Fruits versus Vegetables
At the Lin Learning Center, preparing a variety of snacks is a very important part of our daily activities. Every day the children ask, “What are we eating today?” They learn about good eating habits due to their exposure to a healthy medley of foods. This has spurred curiosity in the children. Eventually they began to ask, “Are we eating fruits or vegetables?” They made observations such as “Fruits are sweet and vegetables are not. Vegetables are green. Fruits have seeds and are colorful.” All of this led us to looking at the differences between these two food groups.
Over the next couple of months, we read many books about plants including, Edible Colors by Jennifer Bogel Bass and From Seed to Plant by Gail Gibbons. We also examined on the observation table many different parts of plants such as melons, mint leaves, edamame, cucumbers, and strawberries. One day, we sent the children to discover different plant parts from the playground such as acorns, dandelions, milkweed seeds, and Japanese maple seeds to dissect as well.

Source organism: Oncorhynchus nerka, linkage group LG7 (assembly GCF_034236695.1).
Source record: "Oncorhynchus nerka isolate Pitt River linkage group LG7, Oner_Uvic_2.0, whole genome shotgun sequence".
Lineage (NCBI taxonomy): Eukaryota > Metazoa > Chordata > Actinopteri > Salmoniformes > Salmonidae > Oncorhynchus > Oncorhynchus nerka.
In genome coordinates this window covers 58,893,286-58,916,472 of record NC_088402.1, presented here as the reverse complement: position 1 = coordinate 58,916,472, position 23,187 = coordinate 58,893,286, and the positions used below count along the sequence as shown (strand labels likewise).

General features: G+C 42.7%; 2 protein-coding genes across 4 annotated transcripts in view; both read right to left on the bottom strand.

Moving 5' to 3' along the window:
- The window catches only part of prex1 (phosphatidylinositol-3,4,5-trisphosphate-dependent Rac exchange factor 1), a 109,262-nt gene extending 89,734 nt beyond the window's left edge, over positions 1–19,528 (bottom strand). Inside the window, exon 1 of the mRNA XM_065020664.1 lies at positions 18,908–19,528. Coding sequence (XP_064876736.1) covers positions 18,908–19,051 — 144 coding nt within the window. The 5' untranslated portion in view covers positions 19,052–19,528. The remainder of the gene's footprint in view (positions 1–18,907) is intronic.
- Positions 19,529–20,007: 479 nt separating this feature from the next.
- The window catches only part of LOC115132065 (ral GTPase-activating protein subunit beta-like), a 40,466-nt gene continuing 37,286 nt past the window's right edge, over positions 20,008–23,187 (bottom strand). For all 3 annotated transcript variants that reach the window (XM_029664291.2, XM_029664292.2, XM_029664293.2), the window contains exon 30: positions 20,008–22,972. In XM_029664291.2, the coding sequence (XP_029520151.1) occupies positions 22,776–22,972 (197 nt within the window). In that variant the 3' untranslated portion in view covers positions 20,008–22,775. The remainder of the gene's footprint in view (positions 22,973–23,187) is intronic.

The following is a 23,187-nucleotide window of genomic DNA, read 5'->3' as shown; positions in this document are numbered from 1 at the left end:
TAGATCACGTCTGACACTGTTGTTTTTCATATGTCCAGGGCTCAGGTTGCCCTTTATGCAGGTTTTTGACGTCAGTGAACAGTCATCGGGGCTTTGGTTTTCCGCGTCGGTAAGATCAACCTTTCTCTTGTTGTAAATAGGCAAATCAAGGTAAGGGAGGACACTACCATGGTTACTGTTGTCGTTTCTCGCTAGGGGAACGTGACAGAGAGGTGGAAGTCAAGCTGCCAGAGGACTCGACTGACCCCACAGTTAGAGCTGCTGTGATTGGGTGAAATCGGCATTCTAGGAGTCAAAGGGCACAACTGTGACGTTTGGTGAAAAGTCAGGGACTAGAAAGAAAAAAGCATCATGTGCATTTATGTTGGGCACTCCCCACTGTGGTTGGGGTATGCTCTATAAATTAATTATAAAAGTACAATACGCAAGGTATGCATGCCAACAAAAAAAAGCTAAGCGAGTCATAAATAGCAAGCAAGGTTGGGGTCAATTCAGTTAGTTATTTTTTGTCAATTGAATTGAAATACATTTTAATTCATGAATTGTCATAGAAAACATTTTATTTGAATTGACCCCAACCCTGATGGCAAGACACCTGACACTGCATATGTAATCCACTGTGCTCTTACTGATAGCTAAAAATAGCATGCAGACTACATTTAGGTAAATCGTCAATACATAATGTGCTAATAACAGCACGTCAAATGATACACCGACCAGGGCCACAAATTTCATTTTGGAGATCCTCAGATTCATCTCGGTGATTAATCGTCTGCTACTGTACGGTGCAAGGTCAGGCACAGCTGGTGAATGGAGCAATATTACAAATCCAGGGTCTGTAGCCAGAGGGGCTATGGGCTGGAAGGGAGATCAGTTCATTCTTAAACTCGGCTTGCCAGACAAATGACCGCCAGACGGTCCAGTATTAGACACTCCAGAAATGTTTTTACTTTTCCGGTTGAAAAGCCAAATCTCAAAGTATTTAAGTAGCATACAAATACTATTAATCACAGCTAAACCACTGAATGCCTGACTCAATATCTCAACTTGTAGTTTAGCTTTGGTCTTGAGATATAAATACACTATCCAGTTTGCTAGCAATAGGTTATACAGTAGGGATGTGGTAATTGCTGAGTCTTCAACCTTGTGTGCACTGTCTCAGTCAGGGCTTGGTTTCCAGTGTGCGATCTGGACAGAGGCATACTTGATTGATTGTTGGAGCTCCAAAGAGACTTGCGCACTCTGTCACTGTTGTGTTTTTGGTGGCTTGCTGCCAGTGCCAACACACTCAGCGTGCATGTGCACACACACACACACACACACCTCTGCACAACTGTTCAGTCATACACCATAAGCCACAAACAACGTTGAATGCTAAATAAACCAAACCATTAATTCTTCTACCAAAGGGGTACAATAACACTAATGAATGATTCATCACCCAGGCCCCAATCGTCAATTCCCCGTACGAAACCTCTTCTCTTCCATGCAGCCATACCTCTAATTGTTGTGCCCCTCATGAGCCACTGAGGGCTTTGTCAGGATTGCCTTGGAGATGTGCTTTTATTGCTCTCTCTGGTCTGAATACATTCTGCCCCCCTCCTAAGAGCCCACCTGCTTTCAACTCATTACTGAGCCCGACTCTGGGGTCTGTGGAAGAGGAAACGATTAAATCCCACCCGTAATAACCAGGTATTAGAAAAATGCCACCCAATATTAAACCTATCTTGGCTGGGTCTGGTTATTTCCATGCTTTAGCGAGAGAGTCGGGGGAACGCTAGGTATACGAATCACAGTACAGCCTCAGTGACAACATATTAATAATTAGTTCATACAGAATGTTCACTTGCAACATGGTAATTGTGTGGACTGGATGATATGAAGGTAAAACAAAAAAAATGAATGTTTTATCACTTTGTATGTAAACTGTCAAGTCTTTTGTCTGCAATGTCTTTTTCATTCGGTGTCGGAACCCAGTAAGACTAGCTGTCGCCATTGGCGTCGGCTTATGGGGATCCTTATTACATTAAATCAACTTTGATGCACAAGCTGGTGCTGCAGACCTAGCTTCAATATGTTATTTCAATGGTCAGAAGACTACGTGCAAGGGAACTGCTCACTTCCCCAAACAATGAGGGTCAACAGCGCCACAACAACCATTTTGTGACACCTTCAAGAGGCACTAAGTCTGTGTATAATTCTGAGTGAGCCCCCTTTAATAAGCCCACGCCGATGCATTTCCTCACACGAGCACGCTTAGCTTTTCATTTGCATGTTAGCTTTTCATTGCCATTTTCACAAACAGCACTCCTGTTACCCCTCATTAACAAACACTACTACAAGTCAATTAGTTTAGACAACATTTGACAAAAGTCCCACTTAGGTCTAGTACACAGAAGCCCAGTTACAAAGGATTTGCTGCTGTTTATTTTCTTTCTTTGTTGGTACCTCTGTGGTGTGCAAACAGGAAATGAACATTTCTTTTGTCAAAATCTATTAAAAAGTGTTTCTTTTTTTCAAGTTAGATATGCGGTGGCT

The children also observed entire uprooted tomato and cucumber plants. They noted that unripe cucumbers look like cacti, that the leaves and stems are rough, and that unripe cucumber and tomatoes foam where the flower is dying. At closer examination, the children discovered the flowers are sticky at the bottom from the nectar and that the brown powder around the inside is the pollen.
“The pollen feels like sand,” Spencer said.
This brought up the topic of pollination. Several children mentioned how bees and butterflies assisted in pollinating, but didn’t have a full understanding as to how this helps the fruit grow. Dissecting the flower and identifying the stigma and ovules clarified this. The children even drew their discoveries to help with this learning process.
To conclude this project, the children organized over two hundred pictures of food into categories. As they did this, they revisited their original claims on the differences between fruits and vegetables. They learned that not all vegetables are green and fruit doesn’t have to be sweet but it must have seeds.
- Edible Colors by Jennifer Vogel Bass
- Plant Secrets by Emily Goodman
- A Seed Is Sleepy by Dianna Hutts Aston and Sylvia Long
- From Seed to Plant by Gail Gibbons
- How Does A Seed Sprout? and Other Questions About Plants by Melissa Stewart